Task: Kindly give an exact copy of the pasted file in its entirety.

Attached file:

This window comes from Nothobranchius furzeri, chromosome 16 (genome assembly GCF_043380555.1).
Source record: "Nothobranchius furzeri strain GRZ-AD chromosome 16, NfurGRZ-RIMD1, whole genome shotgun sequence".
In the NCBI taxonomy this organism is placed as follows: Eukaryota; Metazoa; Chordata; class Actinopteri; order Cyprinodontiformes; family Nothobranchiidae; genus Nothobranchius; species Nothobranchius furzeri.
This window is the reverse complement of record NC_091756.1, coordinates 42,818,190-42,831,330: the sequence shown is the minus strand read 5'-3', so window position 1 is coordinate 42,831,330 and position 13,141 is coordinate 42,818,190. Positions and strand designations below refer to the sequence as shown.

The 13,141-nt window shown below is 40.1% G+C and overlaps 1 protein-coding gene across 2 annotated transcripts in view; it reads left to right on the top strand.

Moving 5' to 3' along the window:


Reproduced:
This window comes from Nothobranchius furzeri, chromosome 16 (genome assembly GCF_043380555.1).
Source record: "Nothobranchius furzeri strain GRZ-AD chromosome 16, NfurGRZ-RIMD1, whole genome shotgun sequence".
In the NCBI taxonomy this organism is placed as follows: Eukaryota; Metazoa; Chordata; class Actinopteri; order Cyprinodontiformes; family Nothobranchiidae; genus Nothobranchius; species Nothobranchius furzeri.
This window is the reverse complement of record NC_091756.1, coordinates 42,818,190-42,831,330: the sequence shown is the minus strand read 5'-3', so window position 1 is coordinate 42,831,330 and position 13,141 is coordinate 42,818,190. Positions and strand designations below refer to the sequence as shown.

The 13,141-nt window shown below is 40.1% G+C and overlaps 1 protein-coding gene across 2 annotated transcripts in view; it reads left to right on the top strand.

Moving 5' to 3' along the window: